The reflective tesserae incorporated in the work of Toby Mason are pieces of colored mirror. Normally, we think of mirror as silvered clear glass in which we can see a reflection. When sheets of brightly colored, irregularly surfaced glass are silvered, the effect is quite different. The tesserae seem to glow as if lit from within. The range of hues and surface variegation are limited only by the glass available. Sheets of silvered traditional art glass, each with unique color vibrancy and surface texture, are hand cut to produce the tesserae. Unlike traditional mosaic material, they offer unlimited variation in size and shape.
Since the mosaics are made of small mirrors, they do reflect a mirror image known as a virtual image.
Like other reflective surfaces, the visual elements change according to the amount of light in
the foreground and the character of the surroundings. However because of the variegation in the
glass surface, one's attention is drawn to the mosaic, not to the foreground reflection. The silvering
makes them glow rather than repeat the environment. They shine in direct sun, and possess a
luminescent quality even in the dimmest light.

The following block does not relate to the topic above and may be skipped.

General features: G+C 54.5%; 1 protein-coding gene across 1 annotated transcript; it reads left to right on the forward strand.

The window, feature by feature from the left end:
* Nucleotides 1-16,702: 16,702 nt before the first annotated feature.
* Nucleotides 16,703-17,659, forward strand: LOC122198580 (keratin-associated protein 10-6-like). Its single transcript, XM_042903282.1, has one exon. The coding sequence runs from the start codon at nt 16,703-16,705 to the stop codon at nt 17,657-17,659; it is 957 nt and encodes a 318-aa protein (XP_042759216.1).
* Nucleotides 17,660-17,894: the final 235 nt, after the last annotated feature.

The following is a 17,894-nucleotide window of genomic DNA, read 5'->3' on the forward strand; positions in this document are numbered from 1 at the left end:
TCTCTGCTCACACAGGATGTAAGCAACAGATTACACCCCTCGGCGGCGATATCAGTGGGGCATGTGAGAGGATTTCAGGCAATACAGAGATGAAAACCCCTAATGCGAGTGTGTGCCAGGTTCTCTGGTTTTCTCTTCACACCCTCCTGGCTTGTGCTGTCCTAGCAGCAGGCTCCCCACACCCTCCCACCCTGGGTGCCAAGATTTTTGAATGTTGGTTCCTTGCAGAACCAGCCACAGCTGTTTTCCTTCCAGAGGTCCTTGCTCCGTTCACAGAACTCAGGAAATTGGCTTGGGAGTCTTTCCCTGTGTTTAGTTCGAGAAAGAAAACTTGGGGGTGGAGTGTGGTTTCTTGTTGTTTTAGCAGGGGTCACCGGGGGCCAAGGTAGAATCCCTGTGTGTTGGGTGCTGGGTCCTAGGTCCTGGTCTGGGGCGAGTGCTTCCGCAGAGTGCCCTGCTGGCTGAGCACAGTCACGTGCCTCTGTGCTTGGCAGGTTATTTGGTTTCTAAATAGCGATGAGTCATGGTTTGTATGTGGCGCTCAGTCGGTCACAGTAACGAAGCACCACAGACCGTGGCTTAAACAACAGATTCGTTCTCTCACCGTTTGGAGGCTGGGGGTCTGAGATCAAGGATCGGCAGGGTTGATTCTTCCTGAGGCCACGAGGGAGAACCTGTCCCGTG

Each mosaic also changes in appearance as the observer’s position shifts. This allows one to interact
with the image, to create a whole new feeling in the work itself with only minor movement.
Hot colors give way to cool ones as a slight shift in position causes different pieces and shapes
within the composition to gain or lose emphasis. Detailed works exhibit a shimmer of colored
light along the edges of the pieces, moving as the observer moves. Even the small works make the
These changes in emphasis and color make the work kinetic without resorting to contrivance. It
begs an interaction and patrons will dance with the artwork to find the color combinations they
favor. Mirror mosaics are always in motion, even simply as the room’s light changes. It is inherent
in the nature of reflective surfaces to dynamically interact with the environment, and they harmonize
as well. Colors in the vicinity of the works are reflected on their surfaces, binding nearby
colors intrinsically into the composition. The interplay of all these elements provides interest that
keeps the work fresh and alive.